What I think causes the emphasis on individualism in these shows is that the creators want to follow their lead characters. Its certainly possible to show people being badass in an environment with group tactics, but probably easier not to bother with the group and just focus on the individuals. I suspect most anime creators don’t have a lot of military experience either, which might contribute to it, but the real reason is probably story-related.
      As you will have gathered from these articles I think that’s mistaken, but most people don’t ask me before making their anime. 🙂

      Liked by 1 person

  2. fgfdfh says:

    Hey, this is very interesting. Maybe you should do some more anime, like the Gate anime that just finished airing. Or go sci fi with stuff like Gundam, maybe the 08th MS team or 0083? Those are ones attempting realism and main characters actually have proper millitary training. Most anime operate on Rule of Cool, so it’s not that interesting to pick apart. Or Legend of Galactic Heroes, that one has actual strategic planning, but it’s pretty long. There’s Flag, which I heard tried very hard at realism.

    Liked by 1 person

    • Glad you’re finding it interesting! I know most anime operate on Rule of Cool, but even so I think its worth looking at the implications of what they portray. I’m trying to focus on shows where military action plays a big part, and I have a few lined up to look at as time and opportunity permit. Gate is in there, as is Gundam Wing, but I’m pleased to have those other suggestions to add to the list. If you have any others to recommend, please feel free!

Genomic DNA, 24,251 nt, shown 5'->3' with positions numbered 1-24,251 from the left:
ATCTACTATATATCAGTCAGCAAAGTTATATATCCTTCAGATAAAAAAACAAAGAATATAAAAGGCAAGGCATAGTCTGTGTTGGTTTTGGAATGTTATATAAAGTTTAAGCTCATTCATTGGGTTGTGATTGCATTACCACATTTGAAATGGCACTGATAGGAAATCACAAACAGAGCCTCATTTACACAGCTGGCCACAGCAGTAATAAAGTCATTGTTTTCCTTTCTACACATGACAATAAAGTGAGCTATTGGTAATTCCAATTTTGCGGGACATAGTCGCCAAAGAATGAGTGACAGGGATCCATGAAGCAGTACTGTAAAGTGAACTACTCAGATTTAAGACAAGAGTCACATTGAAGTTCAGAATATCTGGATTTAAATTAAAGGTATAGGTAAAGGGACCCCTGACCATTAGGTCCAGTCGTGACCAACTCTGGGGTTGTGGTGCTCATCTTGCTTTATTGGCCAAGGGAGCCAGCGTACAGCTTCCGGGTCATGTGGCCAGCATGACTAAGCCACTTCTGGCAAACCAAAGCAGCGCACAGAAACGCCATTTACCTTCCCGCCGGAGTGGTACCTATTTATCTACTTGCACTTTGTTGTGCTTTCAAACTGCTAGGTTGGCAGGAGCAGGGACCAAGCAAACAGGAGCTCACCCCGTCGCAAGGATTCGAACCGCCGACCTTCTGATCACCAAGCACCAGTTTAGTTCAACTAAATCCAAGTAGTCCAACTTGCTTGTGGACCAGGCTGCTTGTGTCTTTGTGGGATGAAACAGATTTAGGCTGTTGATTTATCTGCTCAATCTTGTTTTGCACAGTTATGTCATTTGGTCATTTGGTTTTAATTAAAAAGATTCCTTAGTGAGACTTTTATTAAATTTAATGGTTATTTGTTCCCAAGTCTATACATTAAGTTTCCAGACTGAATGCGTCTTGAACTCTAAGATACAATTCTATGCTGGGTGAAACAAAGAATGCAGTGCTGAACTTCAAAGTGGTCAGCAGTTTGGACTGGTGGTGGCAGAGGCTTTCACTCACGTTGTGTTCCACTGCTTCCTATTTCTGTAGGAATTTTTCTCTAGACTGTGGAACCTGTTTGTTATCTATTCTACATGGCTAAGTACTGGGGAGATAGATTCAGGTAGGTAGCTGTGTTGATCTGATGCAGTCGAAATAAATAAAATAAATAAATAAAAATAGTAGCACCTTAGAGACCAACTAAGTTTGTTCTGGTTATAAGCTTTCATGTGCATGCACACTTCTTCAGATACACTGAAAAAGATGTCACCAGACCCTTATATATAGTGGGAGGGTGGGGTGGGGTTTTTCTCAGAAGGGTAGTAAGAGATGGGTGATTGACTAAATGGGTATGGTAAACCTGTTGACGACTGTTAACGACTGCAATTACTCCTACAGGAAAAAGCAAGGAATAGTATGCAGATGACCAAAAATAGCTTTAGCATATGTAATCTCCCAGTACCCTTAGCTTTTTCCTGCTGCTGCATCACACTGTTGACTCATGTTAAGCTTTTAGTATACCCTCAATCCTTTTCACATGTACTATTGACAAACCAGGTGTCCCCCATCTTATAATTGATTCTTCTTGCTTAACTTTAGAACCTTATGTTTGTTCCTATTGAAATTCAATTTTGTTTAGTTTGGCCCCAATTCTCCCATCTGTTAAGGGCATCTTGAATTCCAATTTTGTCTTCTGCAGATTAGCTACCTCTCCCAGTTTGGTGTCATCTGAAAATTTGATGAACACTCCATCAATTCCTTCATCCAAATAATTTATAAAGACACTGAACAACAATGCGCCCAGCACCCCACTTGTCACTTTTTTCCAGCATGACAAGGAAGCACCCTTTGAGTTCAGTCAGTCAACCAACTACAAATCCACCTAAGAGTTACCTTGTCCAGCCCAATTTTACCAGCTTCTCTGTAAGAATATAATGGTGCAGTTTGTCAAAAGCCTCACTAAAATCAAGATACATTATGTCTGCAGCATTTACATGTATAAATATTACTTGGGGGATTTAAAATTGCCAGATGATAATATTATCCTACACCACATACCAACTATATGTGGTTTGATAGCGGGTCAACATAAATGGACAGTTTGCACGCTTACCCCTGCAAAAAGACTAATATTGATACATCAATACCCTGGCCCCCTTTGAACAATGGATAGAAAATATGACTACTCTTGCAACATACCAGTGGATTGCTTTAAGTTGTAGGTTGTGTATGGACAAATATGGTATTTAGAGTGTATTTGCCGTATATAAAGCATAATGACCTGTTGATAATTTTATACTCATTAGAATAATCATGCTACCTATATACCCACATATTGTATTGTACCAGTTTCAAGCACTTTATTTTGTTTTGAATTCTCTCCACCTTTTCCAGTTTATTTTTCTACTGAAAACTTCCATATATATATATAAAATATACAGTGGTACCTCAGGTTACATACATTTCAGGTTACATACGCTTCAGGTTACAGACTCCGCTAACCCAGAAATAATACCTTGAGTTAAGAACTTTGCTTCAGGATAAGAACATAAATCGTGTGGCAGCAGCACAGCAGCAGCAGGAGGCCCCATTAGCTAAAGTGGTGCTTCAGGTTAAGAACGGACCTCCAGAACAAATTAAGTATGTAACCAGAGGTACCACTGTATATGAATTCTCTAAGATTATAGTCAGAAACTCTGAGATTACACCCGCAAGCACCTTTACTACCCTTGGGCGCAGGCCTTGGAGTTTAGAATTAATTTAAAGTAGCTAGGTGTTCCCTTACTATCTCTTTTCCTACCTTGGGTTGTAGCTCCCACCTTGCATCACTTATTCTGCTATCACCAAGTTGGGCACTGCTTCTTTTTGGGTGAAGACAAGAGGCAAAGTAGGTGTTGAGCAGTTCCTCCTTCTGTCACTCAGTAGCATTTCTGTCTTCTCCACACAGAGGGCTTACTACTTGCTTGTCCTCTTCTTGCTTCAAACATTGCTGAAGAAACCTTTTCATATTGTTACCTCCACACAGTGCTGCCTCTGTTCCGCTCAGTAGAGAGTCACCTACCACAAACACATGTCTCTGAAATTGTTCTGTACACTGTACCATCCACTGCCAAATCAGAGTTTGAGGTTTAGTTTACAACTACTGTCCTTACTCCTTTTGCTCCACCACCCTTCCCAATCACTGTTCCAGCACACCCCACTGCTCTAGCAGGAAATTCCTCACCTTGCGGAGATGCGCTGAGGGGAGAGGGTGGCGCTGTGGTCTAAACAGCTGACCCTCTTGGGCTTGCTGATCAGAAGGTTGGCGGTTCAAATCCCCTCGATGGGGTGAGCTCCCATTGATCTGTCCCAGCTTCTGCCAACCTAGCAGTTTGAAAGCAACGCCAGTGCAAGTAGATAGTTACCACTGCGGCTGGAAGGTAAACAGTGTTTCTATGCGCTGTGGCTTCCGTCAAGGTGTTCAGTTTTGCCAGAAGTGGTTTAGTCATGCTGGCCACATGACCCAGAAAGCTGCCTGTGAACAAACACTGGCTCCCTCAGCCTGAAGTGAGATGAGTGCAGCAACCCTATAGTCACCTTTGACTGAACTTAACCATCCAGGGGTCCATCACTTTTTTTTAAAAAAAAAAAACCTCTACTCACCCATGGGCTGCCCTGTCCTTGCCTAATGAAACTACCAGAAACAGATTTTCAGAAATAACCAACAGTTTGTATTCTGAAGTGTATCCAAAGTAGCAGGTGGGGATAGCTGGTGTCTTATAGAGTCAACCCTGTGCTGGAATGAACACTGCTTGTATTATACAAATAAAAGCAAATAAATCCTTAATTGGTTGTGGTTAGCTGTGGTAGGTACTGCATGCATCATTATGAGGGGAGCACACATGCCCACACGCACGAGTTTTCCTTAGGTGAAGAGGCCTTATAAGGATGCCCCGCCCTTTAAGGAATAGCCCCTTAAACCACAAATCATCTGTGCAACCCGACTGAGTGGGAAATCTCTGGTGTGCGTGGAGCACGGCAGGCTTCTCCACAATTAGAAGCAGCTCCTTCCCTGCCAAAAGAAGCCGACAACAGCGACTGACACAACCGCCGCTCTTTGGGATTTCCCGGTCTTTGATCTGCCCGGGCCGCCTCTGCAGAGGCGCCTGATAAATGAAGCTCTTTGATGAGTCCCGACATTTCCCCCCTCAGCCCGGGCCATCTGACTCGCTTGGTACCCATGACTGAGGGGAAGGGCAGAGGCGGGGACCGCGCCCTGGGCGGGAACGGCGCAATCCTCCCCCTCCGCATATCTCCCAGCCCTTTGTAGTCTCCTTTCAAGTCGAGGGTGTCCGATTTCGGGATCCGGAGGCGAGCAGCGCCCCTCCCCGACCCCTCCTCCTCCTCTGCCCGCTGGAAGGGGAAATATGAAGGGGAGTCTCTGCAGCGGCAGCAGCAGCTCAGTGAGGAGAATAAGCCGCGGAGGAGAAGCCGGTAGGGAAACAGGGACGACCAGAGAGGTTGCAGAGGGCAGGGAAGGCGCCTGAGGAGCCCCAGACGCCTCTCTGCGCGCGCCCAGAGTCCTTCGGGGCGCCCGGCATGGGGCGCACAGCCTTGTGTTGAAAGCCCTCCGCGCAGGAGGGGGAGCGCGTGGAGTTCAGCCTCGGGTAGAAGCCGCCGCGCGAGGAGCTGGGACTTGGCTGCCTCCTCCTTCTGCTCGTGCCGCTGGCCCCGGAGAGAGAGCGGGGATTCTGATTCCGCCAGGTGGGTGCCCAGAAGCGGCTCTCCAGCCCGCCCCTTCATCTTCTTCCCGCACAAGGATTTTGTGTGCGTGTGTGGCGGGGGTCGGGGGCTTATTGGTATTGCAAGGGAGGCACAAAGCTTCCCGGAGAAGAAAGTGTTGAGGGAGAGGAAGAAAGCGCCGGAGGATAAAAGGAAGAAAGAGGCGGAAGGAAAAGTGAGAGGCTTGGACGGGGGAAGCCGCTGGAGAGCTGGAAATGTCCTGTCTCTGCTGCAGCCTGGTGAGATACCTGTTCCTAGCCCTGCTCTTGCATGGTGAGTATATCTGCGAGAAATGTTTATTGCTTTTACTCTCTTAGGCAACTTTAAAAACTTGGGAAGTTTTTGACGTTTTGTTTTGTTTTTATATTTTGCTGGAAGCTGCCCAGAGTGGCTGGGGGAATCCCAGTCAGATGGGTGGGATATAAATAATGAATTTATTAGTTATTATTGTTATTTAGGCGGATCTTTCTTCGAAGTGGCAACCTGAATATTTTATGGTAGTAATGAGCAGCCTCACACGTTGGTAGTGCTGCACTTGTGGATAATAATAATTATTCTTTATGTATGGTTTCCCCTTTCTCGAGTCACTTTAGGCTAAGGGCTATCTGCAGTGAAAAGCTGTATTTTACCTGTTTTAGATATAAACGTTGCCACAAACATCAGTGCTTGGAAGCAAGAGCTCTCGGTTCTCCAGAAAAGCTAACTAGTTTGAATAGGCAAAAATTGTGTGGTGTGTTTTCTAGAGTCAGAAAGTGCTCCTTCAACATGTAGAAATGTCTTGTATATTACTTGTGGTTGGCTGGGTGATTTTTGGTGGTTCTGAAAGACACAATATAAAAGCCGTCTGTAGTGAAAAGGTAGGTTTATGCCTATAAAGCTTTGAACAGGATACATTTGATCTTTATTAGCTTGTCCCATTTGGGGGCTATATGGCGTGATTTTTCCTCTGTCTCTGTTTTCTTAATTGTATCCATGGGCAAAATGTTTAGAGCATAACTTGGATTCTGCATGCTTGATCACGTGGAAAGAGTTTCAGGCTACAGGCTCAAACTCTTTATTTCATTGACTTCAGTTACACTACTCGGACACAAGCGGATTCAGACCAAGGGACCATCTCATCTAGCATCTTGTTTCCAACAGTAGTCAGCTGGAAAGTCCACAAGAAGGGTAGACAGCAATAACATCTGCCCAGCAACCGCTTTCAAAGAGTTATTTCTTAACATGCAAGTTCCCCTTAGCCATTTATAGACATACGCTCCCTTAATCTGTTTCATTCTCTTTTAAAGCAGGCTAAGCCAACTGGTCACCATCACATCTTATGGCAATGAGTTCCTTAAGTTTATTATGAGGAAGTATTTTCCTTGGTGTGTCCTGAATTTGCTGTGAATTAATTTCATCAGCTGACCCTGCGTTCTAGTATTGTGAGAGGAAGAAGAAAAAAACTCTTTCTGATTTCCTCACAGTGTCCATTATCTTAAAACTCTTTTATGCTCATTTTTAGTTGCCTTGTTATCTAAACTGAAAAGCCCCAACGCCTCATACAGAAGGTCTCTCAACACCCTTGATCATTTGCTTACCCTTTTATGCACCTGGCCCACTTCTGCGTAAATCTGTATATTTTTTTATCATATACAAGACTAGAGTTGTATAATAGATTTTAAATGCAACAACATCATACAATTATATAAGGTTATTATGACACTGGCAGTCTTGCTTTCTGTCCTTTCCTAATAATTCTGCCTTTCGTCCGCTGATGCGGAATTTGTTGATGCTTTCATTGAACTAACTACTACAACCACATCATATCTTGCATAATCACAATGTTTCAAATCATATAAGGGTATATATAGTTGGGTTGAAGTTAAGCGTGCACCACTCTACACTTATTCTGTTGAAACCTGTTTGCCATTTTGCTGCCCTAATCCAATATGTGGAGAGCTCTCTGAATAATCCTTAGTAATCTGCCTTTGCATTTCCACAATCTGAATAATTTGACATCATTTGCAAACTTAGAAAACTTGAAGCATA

Like

  3. Personally, I like the movie version, that I watch on kissasian streaming site, better. The movie version takes first 4 episode of the anime with some changes.

    You said, “there don’t seem to be any heavier weapons available on either side.”, that’s because in real life, Police and SDF cannot use any explosives and heavy weapons inside the country, except for some situation that do need one.

    As for the for the weapon on anime that you’re talking about, according to imfdb.org, that is the PM-9, a copy of the Mini Uzi manufactured under license by Minebea.

    Like

    • Interesting that the law you mention apparently wasn’t changed, given the situation, but I guess it does cut down on collateral damage a lot. Stray bullets by themselves could hurt a lot of people, so maybe they do something about that too.

      Good to know my eye for weapons is still accurate!

      Like